The history of this much-loved fruit has some unique aspects. Current genetic evidence points to a wild species of apple (Malus sieversii) in the Tian Shan Mountains of Central Asia as the key ancestor for present-day apples. However, this wild species was quickly domesticated and then carried along the Silk Trade routes to parts of the Caucasus Mountains in Western Asia and also into Europe, where natural crosses took place with other wild apple species. As a result, the early development of apples involved a wide range of habitats and many different species. This early diversity helped pave the way for the thousands of apple varieties that exist today.
On a worldwide basis, China is currently ranked as the top apple-producing country. It is followed (in order) by the United States, Turkey, Poland, Italy, India, France, Chile, Iran, and the Russian Federation.
Within the U.S., more than 30 different states grow apples for commercial sale. In terms of total production volume, the top-ranked states are Washington, New York, Michigan, Pennsylvania, and California. This large-scale domestic production also leads to the export of approximately 25% of all U.S. apples. The top 10 varieties of apples produced within the U.S. include Empire, Fuji, Gala, Golden Delicious, Honeycrisp, Granny Smith, McIntosh, Red Delicious, Rome, and Pink Lady.
Due to the popularity of apples as the second most widely-consumed whole fruit in the U.S. (following bananas), many groceries seek to stock a full range of apple varieties year-round. To boost year-round availability of this fruit, about 5% of apples consumed in the U.S. each year are imported from other countries, including Chile, Canada, and New Zealand.
Look for firm fruits with rich coloring, but expect the exact shading to differ depending on the specific variety involved. Depending on the taste and texture that you are seeking, there is no reason to limit yourself to apples of any particular color. Yellows, greens, reds, pinks, scarlets, bicolor, and tricolor—all of these types can make excellent choices. If you are seeking mostly sweetness, Red Delicious and Golden Delicious can make great choices. At the tart end of the taste spectrum, consider choosing a Granny Smith. For fascinating mixtures of sweet and tart, good choices would include Fuji, Braeburn, Gravenstein, Jonagold, and Jonathan. Many apple varieties— including Braeburn, Cortland, Honeycrisp, Gala, Granny Smith, Jonathan, Jonagold, Melrose, Mutsu, Pink Lady, and Winesap— retain their texture well during cooking. In the Northern Hemisphere, apple season begins toward the end of summer and lasts until early winter. Apples available at other times have either been in cold storage or have been imported from the Southern Hemisphere.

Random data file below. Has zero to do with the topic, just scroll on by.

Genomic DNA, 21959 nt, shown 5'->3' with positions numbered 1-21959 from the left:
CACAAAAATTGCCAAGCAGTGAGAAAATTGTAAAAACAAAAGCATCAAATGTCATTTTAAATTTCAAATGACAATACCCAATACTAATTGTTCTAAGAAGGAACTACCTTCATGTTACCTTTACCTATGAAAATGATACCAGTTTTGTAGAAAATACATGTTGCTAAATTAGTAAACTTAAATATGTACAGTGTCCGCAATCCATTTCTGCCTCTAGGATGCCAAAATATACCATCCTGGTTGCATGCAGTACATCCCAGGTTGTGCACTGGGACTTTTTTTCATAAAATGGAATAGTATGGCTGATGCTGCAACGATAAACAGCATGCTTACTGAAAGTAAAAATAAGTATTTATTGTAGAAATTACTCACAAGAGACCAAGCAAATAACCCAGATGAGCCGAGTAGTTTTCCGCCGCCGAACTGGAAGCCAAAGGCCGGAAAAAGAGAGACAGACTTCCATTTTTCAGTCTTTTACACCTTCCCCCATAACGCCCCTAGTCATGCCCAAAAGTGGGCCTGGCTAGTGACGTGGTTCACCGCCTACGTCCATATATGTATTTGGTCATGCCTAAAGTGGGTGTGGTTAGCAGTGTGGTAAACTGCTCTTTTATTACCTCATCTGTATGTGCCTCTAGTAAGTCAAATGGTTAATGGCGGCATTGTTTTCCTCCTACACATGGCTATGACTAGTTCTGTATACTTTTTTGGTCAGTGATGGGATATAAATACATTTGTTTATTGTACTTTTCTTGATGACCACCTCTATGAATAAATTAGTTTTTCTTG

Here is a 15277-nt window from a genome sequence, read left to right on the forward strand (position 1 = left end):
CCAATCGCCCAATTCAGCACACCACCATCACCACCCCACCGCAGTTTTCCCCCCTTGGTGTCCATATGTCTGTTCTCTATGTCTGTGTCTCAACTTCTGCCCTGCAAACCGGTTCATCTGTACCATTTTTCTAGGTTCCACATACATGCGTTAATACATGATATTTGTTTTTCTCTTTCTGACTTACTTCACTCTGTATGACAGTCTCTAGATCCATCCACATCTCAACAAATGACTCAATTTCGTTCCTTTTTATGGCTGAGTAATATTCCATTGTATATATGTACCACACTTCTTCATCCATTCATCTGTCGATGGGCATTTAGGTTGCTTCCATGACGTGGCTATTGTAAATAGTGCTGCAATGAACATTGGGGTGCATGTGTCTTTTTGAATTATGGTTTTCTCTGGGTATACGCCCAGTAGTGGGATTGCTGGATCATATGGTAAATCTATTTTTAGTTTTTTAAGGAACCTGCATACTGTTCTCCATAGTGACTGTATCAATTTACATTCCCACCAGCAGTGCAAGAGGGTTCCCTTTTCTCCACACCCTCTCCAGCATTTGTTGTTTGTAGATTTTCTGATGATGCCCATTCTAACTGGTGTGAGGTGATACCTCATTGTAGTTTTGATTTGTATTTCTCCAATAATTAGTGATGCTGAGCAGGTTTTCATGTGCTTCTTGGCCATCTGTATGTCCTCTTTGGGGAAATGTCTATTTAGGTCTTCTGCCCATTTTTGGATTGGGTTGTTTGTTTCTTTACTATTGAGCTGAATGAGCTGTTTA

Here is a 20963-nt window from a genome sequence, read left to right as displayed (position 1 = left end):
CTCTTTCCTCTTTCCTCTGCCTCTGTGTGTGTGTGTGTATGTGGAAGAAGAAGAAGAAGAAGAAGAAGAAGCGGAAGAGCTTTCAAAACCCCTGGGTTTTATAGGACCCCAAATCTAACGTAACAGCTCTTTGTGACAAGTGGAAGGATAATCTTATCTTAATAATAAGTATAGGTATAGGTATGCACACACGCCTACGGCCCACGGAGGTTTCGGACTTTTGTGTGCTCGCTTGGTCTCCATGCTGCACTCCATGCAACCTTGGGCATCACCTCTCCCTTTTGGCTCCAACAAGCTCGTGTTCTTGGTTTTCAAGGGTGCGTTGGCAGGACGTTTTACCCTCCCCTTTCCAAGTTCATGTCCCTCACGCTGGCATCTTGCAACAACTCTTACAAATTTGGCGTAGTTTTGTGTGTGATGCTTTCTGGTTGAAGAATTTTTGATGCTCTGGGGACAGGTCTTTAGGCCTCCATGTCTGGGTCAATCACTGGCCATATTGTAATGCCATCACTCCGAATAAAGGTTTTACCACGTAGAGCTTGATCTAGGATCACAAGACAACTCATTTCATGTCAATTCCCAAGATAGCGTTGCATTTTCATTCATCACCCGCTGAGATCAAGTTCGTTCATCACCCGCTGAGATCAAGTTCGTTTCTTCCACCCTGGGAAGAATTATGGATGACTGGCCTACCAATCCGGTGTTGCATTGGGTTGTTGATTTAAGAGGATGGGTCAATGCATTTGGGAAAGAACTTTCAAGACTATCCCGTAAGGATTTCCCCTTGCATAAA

Within the U.S., between 25–30 pounds of apples per person are consumed each year if you include all forms of apple (e.g., apple sauce, apple juice, etc.). In fact, only one-third of total apple consumption comes from fresh whole apples. For this reason, we want to address the issue of quality in these other apple forms. To start with a general conclusion: the quality of apple sauces and apple juices can vary greatly! At one end of the spectrum you can find apple juices that have been ultrafiltered to remove the pulp and clarified to provide a clear juice with little-to-no fiber and a much depleted offering of polyphenols. At the other end of the spectrum, you can find apple juices that have been processed but later recombined with some percentage of the previously extracted pulp. This recombination of juice with pulp usually results in a cloudy appearance, and the pulpy portion can also sometimes be seen as having settled to the bottom of the bottle. Without question, you are likely to get more health benefits from apple juice if you select juices that contain sizeable amounts of pulp. However, even though these pulp-rich juices can provide you with greater nutrient benefits than filtered and/or clarified versions, they can still fall short in some critical nutrient areas due to the impact of processing. For example, polyphenols in apples can be exposed to oxidative conditions during pulping, pressing, and clarification. As a result, the polyphenol benefits from whole, fresh apples can be reduced during the processing of apple juice, even when pulp is included in the final product. This potential nutrient loss is one of the reasons that we favor consumption of whole (and whole-sliced) apples in a minimally processed form.
Because we often get asked about the use of wax on apples, we wanted to address this topic for you here in the selection section.